We fell in love with one gallery in particular because of the sweet nature of the artist/owners, their creative pieces of art and the magnificent property they’ve owned for more than 30 years.
I imagined myself sitting outside, listening to the wind chimes created by the owners, surrounded by the beauty of the mountains.
We could finally understand why Georgia O’Keefe moved from New York to Santa Fe after losing her husband, famed photographer Alfred Stieglitz. To be alone with her art, and with the landscape she loved. Now it all made sense.
I loved the blending of Native American, Latino, White and Asian cultures who peacefully coexisted. I loved the vibrant colors of the textiles, jewelry, clothing and artwork.
Every meal was another adventure in delicious cuisine, whether it was authentic New Mexican or French food, or a small bakery (Sage Bakehouse) where using only organic, farm fresh ingredients is important to them. Their policy of providing leftover food to charities that feed the poor endeared them to me.
There was so much to explore, and we made a concerted effort to live fully in every moment, savoring each experience together while toasting to the next 25 wonderful years together.
With love and thanks,
A Grateful Girl
— Cathy Chester
Cathy Chester is a writer and health advocate from New Jersey whose blog, An Empowered Spirit, helps people live a healthy and vibrant life after 50. She’s a blogger/moderator for The Huffington Post, MultipleSclerosis.net and Healthline.com. She’s a peer advocate who also provides professional education presentations on behalf of the National Multiple Sclerosis Society to nursing homes about the basics of living with MS.
I made it into the Top 13 of Blogger Idol, the premier blogging contest for bloggers, and my first assignment was to write a eulogy for myself. Yuck. As someone who is relentlessly optimistic, this is not a topic I want to think about. And, honestly, I don’t need people gushing on about me; I’d rather they just adopt whatever positive qualities they think I had and find a way to use them for good.
I know a eulogy is totally dependent on who’s giving it, so I thought long and hard about whose voice I should use. My husband’s? No. He’d be very funny but he’s always threatened to memorialize my tendency to procrastinate by etching “I’m gonna …” on my tombstone. My kids’? No. Death is probably a good time for me to finally stop trying to control their lives.
So, in order to present myself in the best light, I decided my eulogy should be written by Jessie, my beloved Newfoundland, who passed away last year at almost 12 years old. Ultimately, I hope I really am the person my dog thought I was.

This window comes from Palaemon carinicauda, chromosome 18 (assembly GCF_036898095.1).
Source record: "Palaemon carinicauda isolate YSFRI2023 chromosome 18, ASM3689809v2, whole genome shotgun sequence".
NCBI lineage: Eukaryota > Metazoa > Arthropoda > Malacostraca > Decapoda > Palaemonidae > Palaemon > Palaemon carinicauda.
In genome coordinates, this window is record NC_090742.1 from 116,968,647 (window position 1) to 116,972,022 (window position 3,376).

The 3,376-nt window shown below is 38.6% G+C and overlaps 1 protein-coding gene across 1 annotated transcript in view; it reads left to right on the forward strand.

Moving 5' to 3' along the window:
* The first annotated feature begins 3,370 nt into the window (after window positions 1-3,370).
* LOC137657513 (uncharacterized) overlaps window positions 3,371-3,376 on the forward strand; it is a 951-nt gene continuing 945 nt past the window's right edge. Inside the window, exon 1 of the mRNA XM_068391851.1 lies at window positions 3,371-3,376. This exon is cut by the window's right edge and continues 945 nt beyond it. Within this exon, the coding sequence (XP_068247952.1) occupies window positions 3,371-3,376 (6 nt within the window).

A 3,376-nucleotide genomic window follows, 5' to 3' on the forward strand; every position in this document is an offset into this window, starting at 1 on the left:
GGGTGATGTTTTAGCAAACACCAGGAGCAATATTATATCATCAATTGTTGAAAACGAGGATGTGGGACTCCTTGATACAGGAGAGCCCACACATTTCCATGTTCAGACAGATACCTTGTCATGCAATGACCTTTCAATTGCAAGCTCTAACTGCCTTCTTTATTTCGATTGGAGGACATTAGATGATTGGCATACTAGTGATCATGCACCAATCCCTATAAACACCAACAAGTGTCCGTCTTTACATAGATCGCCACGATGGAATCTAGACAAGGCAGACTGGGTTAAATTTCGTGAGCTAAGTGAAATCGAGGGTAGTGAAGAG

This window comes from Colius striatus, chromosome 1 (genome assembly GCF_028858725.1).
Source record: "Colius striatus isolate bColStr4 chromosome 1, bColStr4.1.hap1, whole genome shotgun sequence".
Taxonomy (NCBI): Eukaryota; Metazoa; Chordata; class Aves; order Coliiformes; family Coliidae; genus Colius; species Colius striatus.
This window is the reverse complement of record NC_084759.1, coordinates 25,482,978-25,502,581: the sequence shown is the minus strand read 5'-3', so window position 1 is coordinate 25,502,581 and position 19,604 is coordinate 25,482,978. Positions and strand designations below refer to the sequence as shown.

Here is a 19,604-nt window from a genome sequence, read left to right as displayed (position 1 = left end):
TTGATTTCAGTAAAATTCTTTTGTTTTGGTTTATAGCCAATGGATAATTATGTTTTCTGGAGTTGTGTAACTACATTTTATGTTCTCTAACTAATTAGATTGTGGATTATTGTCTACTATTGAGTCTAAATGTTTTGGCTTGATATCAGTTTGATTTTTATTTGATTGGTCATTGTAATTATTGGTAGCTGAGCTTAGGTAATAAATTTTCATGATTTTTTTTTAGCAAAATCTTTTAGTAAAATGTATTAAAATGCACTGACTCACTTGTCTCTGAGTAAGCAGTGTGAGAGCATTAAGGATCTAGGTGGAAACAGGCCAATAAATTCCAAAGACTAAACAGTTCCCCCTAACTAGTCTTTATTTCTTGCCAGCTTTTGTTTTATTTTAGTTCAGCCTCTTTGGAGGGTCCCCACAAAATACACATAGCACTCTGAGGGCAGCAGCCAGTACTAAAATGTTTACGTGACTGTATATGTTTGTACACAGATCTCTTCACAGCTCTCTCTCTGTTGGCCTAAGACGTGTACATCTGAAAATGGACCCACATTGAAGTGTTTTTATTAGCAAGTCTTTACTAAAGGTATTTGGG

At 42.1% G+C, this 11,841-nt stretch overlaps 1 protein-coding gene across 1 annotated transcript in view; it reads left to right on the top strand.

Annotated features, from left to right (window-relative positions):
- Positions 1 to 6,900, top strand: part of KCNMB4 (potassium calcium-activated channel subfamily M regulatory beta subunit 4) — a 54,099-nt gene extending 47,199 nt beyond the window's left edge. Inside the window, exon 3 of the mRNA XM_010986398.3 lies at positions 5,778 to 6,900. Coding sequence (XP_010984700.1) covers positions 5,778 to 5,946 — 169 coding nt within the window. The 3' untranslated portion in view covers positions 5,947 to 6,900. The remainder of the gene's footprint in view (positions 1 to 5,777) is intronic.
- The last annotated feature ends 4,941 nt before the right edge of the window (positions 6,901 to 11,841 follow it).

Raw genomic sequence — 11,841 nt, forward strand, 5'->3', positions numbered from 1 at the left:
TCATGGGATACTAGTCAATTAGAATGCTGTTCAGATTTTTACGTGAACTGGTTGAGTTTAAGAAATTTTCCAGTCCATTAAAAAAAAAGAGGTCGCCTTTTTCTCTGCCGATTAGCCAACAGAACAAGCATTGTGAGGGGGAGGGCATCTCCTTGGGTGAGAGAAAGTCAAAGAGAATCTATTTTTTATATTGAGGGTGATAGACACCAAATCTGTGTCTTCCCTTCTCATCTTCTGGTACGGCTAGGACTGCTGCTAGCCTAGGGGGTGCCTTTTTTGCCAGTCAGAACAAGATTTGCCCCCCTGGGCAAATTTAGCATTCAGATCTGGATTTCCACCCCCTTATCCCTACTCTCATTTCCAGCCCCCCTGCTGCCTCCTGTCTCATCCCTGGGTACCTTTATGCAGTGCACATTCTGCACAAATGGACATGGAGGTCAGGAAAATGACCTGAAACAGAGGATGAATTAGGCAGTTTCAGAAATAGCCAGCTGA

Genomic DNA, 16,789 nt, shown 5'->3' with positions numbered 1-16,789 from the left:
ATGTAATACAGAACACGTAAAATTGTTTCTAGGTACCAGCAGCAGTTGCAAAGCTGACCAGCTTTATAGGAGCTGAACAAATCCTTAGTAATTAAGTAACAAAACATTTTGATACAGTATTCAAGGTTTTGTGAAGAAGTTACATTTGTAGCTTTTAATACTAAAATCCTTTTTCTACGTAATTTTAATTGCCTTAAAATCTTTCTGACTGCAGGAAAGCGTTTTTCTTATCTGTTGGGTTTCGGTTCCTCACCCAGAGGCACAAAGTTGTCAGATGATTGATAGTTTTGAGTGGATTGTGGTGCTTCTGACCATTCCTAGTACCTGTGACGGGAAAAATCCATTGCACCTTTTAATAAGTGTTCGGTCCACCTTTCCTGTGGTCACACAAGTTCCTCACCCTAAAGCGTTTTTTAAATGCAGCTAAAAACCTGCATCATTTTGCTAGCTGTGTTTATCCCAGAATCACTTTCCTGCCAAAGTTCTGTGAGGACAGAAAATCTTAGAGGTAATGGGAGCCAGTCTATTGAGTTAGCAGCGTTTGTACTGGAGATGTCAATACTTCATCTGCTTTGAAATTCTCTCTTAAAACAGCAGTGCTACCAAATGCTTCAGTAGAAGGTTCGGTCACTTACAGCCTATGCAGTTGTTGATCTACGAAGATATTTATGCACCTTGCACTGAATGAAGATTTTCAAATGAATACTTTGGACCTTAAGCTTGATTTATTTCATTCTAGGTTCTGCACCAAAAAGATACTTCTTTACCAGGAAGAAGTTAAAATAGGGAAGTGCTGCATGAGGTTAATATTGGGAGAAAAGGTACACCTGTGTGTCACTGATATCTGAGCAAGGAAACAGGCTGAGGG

My tail is wagging like crazy and I can’t stop pacing and panting.
I’m going to see Lois!
I remember we once watched a movie together called What Dreams May Come, and there’s a scene where Katie welcomes her human dad to Heaven. Lois cried hysterically and held me tight. I tried to wiggle out of her arms because she was making me a little claustrophobic, but now I can’t wait for her to do that again. I’ve missed her so much.
Lois took me to the dog park every single morning for years and years, even though she hated getting up that early, because she knew how much I loved it. She was excited to share her lunch with me — “Oh, Jess, look what I have” were some of my favorite words — and if I brought a toy over to her while she was sitting and working, she always stopped to play tug of war.
Lois laughed a lot. I didn’t usually understand why, but it made me feel warm and happy. She used to say I sometimes smelled like a baked good (knowing how much she loved baked goods, that’s a huge compliment), and I want her to realize those are the times I felt so content, I must literally have been exuding sweetness. By the way, my sensitive nose picked up that same scent from everyone Lois came in contact with. She pretty much made us all feel like royalty.
Sometimes, when Lois was hugging her other kids or snuggling with Michael, I’d feel a little jealous and would have to nudge my way in between them. She’d scratch my head on that spot I like, give me a kiss and make room for me. I noticed she always made room for those who needed her.
Lois had so many amazing people in her life, and I got to meet many of them. Anyone who gave me the cold shoulder eventually got the cold shoulder back from her. She was fiercely protective of the ones she loved, like a Mama Newf with her pups.
When I got sick, Lois explained why she had to give me shots. Each one was followed up by an enthusiastic “Good girl!” and a soft, soothing rub on the sore spot. When I couldn’t climb steps any more, she would sleep downstairs with me if I barked because I wanted company. She even sang to me, which I know came from a good place although it sometimes made me want to put her Bose noise-cancelling headphones on my sensitive ears.
I still think of all the times Lois told her friends about the beautiful sense of peace I brought to the house. I want to show her she always did the same for me.
So I will greet her with the same unbridled exuberance I felt every time she came home. I will lick every inch of her face, jump on her to get as close as I can and make little — maybe big — sounds of joy. I will probably smell like a baked good.
And I will celebrate the fact that it’s now her turn to “sit” and “stay.”
— Lois Alter Mark